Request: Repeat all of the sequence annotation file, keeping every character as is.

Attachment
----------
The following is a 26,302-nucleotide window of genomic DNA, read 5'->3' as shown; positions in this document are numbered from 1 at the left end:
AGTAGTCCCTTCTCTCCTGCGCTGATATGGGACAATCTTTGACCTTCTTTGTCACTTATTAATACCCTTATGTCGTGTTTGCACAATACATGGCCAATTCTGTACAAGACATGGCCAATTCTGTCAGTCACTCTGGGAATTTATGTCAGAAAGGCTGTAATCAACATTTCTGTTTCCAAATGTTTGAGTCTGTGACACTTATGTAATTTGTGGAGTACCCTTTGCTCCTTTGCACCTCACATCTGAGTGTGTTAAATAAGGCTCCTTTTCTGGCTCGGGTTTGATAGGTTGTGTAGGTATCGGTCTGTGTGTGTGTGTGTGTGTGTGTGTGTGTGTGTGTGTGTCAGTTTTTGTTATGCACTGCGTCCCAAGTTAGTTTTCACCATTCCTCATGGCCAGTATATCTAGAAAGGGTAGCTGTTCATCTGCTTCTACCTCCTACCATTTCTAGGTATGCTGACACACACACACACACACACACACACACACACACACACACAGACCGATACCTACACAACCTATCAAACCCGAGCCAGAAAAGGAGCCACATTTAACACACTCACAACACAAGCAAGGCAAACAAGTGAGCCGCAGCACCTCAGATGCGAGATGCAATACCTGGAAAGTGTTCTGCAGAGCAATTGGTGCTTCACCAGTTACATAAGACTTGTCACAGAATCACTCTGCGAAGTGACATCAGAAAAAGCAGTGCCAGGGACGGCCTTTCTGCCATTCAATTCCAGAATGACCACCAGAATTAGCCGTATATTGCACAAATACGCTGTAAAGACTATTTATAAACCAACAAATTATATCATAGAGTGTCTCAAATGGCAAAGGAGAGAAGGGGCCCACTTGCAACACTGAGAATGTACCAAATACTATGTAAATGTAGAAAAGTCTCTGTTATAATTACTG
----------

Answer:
The following is a 26,302-nucleotide window of genomic DNA, read 5'->3' as shown; positions in this document are numbered from 1 at the left end:
AGTAGTCCCTTCTCTCCTGCGCTGATATGGGACAATCTTTGACCTTCTTTGTCACTTATTAATACCCTTATGTCGTGTTTGCACAATACATGGCCAATTCTGTACAAGACATGGCCAATTCTGTCAGTCACTCTGGGAATTTATGTCAGAAAGGCTGTAATCAACATTTCTGTTTCCAAATGTTTGAGTCTGTGACACTTATGTAATTTGTGGAGTACCCTTTGCTCCTTTGCACCTCACATCTGAGTGTGTTAAATAAGGCTCCTTTTCTGGCTCGGGTTTGATAGGTTGTGTAGGTATCGGTCTGTGTGTGTGTGTGTGTGTGTGTGTGTGTGTGTGTGTGTCAGTTTTTGTTATGCACTGCGTCCCAAGTTAGTTTTCACCATTCCTCATGGCCAGTATATCTAGAAAGGGTAGCTGTTCATCTGCTTCTACCTCCTACCATTTCTAGGTATGCTGACACACACACACACACACACACACACACACACACACACACAGACCGATACCTACACAACCTATCAAACCCGAGCCAGAAAAGGAGCCACATTTAACACACTCACAACACAAGCAAGGCAAACAAGTGAGCCGCAGCACCTCAGATGCGAGATGCAATACCTGGAAAGTGTTCTGCAGAGCAATTGGTGCTTCACCAGTTACATAAGACTTGTCACAGAATCACTCTGCGAAGTGACATCAGAAAAAGCAGTGCCAGGGACGGCCTTTCTGCCATTCAATTCCAGAATGACCACCAGAATTAGCCGTATATTGCACAAATACGCTGTAAAGACTATTTATAAACCAACAAATTATATCATAGAGTGTCTCAAATGGCAAAGGAGAGAAGGGGCCCACTTGCAACACTGAGAATGTACCAAATACTATGTAAATGTAGAAAAGTCTCTGTTATAATTACTG